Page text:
Recently (June 2022) China eliminated the need for a PU Letter in order to obtain a work visa! This brilliant bit of news has led to a large number of teachers being issued their Z visas and starting to look at ways in which they can enter the country. Although China is readily issuing visas again, it is still quite difficult for most people to enter directly due to how extremely expensive flights are. Currently (July 2022) a direct flight from the UK into China (with one or fewer transits) is around £7,000, and a similar flight from the USA is around $13,000… Since the average individual doesn’t have this kind of money lying around, the best alternative option for people wanting to enter China right now is to do so via Hong Kong.

How it Works

Although more time-consuming than flying directly into China, entering via Hong Kong is a much more affordable method. Here’s how it works:

  1. Book Hotel – Before flying to Hong Kong you must pre-book a Hong Kong hotel in which you’ll undertake seven days of quarantine upon arrival. Bookings can be done via https://www.coronavirus.gov.hk/eng/designated-hotel-booking-status.html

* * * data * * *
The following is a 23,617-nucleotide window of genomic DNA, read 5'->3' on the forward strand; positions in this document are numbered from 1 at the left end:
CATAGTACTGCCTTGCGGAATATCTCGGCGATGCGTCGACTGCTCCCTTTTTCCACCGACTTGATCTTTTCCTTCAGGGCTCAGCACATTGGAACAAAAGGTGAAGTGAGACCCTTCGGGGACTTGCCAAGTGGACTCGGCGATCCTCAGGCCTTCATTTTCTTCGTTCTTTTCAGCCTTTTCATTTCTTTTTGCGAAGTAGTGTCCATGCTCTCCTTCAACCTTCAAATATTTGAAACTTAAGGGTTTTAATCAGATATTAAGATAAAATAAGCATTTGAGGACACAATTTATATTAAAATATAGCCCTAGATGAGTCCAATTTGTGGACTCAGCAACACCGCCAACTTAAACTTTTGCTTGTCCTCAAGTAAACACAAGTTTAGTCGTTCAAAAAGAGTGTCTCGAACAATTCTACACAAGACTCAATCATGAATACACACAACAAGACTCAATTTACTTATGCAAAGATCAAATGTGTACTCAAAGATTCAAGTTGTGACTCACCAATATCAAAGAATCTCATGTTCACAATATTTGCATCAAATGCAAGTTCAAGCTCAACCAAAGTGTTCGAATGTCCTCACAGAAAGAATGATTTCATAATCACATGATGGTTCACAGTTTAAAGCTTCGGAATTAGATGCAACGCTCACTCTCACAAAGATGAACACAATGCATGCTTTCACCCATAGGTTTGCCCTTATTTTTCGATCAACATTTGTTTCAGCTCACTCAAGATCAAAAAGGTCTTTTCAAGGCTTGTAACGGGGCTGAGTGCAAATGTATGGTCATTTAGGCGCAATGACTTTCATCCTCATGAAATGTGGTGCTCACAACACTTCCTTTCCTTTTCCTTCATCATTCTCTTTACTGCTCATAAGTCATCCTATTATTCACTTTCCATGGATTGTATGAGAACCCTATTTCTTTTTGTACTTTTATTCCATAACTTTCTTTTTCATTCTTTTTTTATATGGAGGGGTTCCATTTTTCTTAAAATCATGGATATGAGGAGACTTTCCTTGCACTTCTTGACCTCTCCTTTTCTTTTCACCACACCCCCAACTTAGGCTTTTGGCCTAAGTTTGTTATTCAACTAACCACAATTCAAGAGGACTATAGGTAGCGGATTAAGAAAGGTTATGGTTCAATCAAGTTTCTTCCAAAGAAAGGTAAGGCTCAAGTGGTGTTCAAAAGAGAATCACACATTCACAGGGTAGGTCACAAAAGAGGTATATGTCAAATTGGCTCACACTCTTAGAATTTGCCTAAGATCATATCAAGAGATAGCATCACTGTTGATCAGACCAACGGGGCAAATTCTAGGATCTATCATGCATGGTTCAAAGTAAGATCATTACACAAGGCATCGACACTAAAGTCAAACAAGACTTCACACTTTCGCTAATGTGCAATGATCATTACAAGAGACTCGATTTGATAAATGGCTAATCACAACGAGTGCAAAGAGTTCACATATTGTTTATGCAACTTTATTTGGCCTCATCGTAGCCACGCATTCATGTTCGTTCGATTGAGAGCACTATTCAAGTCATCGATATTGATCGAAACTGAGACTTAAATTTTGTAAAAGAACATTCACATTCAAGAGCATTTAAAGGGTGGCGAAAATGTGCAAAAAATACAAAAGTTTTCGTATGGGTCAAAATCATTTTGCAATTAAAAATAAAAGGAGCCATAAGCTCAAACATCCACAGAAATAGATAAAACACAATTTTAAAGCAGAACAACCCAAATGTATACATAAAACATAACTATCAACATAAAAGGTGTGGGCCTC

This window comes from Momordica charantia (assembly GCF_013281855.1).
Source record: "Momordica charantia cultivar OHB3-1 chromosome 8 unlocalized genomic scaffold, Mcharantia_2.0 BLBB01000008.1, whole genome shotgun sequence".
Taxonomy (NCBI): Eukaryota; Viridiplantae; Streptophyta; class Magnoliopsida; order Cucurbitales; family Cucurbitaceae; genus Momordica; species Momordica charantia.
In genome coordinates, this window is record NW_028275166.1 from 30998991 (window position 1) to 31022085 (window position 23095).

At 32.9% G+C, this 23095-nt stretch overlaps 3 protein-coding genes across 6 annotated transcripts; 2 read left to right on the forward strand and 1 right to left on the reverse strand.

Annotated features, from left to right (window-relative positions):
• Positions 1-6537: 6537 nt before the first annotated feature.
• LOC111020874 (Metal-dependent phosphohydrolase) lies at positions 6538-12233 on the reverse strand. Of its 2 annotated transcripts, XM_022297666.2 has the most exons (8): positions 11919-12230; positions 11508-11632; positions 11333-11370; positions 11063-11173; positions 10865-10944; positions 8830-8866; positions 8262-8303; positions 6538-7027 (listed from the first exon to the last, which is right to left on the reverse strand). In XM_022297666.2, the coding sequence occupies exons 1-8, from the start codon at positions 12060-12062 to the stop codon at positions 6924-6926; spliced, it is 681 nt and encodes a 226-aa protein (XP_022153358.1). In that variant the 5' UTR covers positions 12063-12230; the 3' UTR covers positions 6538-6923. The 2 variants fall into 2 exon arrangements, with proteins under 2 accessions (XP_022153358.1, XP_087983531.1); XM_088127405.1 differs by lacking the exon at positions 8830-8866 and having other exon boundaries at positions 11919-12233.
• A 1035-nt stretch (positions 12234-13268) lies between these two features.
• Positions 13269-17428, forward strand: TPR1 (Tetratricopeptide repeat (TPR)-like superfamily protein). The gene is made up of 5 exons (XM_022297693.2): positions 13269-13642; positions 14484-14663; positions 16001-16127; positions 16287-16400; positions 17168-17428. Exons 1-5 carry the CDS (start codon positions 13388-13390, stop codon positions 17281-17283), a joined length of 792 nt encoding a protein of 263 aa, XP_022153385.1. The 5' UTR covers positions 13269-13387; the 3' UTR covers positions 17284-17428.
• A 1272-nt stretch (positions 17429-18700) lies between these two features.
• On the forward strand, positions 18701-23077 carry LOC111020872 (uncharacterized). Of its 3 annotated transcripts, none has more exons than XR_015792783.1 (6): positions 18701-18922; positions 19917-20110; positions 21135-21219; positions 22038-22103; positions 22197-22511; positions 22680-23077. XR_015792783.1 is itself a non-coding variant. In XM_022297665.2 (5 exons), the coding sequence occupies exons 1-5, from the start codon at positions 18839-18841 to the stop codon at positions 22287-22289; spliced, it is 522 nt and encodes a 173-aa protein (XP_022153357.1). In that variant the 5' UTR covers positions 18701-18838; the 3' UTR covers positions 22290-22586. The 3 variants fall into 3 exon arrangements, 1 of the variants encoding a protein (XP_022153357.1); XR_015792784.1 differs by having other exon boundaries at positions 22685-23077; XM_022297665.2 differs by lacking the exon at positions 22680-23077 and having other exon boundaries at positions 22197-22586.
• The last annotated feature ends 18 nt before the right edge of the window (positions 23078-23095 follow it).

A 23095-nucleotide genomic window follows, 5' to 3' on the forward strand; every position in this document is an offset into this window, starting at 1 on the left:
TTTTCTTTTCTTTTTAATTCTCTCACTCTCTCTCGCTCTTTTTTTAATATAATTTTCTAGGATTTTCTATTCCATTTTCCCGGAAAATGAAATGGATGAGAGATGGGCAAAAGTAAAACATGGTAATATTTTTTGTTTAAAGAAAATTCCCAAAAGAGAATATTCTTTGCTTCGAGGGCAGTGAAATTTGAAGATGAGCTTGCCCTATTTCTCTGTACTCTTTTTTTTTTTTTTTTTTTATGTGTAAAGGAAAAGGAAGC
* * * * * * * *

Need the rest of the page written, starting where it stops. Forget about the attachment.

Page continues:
2. Book Flight – Once the hotel has been booked then you can book your flight into Hong Kong. Currently, the price of flights into Hong Kong are roughly 10% of the price of flights into mainland China!
  3. Fly into Hong Kong – The day before your flight you must get a Covid test done, and you must also complete a Hong Kong health declaration form (https://www.chp.gov.hk/hdf/). Both of these things need to be done within 48 hours of your landing time in Hong Kong. To board your flight you must show a negative Covid test, your health declaration form and confirmation of your Hong Kong quarantine hotel booking.
  4. Arrive in Hong Kong – Upon arrival in Hong Kong, you’ll be taken by bus to your pre-booked quarantine hotel.
  5. Quarantine in Hong Kong – During your seven days in quarantine, you’ll apply online every day for a slot to cross from Hong Kong into Shenzhen. The system in place is a lottery, and on average it takes individuals around ten days of daily applications to successfully be granted a slot. Applications for this should be done via https://hk.sz.gov.cn:8118/userPage/login. 
  6. Waiting in Hong Kong – After your seven days in quarantine, you’ll be released from your hotel and allowed to freely explore Hong Kong. You should check into a new hotel, Airbnb or hostel whilst you wait for your crossing slot into Shenzhen to be confirmed.